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Quality Not Quantity….

08/16/2011

Growing up in the area I lived in, popularity seemed to be defined upon friendships. All throughout grade school, middle school, and high school, there was such an emphasis placed on the value of friendship–through the eyes of my peers. It wasn’t about the quality of your friendships, though. Popularity was defined by the number of friendships you had, who you were friends with, what you and your friends did together. It didn’t matter if these were strong, trusting relationships or superficial friendships. It just mattered who was in your social circle. That was what defined popularity.

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Based upon that definition, I was clearly not popular. I will be the first one to openly admit that. I didn’t have a large social circle throughout most of my years as a kid and teenager. My friends came and went sometimes….there was drama….girls were girls…..people would invite you somewhere the one minute and leave you out the next. It wasn’t until the middle of high school that I had a close group of friends. And still, of course, this would not be defined as “popularity” based upon my definition given above, and really– I never cared much. There may have been times when I envied the popular crowd in my school, but mainly I felt content. I was content with having a small, close group of girlfriends to be silly with, gossip with, share stories with, talk with, and be able to trust.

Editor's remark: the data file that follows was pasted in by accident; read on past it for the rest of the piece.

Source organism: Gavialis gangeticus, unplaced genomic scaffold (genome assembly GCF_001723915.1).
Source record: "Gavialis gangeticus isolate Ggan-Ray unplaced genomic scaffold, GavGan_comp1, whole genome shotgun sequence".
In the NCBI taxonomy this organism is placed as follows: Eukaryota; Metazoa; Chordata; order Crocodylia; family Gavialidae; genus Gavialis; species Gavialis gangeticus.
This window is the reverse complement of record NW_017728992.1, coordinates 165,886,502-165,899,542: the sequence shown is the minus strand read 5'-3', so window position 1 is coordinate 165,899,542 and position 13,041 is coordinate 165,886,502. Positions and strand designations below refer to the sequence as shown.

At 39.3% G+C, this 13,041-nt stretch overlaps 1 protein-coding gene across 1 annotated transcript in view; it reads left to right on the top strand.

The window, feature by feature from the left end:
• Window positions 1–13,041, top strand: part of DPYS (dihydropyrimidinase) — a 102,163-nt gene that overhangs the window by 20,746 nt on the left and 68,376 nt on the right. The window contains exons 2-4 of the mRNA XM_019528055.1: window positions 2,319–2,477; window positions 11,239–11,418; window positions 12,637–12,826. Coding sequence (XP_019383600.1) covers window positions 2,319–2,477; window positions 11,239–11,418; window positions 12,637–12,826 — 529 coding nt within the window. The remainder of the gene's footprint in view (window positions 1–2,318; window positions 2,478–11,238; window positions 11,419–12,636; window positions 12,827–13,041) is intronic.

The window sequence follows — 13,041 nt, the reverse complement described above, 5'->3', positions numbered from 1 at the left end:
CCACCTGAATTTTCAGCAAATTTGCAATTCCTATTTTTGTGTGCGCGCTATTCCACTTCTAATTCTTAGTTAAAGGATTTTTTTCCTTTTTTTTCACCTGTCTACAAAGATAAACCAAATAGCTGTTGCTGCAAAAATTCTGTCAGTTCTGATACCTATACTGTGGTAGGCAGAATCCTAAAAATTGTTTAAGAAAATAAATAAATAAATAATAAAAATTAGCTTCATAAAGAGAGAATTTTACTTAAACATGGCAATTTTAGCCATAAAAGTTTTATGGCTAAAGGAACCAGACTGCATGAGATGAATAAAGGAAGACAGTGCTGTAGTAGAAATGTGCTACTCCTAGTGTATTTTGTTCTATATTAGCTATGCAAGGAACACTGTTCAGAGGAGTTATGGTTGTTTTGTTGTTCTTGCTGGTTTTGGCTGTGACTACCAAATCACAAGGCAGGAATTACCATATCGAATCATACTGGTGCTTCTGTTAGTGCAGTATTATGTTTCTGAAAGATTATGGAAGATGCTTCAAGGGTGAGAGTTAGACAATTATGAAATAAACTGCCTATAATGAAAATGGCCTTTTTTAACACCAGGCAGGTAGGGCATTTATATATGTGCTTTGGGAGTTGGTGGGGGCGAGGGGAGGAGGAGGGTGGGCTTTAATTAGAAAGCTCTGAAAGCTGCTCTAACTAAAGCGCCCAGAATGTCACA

Now, today, I still hold this very same perspective. I don’t think friendships should ever be defined in terms of numbers. Screw quantity. I think the quality of your friendships is truely what is important. I’m glad that at the age I’m at now, we’re past friendship definitions and popularity. I love the fact that I can be friends with everyone. I can be content with the idea that I can be acquaintances with some and closer friends with other individuals. I like the fact that I can meet people in a variety of settings—work, grad school, through other friends, etc…I like the fact that I can be friends with people who are of a different age than me or who have a different lifestyle. I love the fact that despite my differences from some of my friends, I can still form such positive relationships (where I can talk about almost anything). I love the fact that my friendships are now defined in terms of quality instead of quantity.

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Tell me: How was popularity defined when you were growing up? What are your friendships like now as an adult? Are they different than when you were younger?

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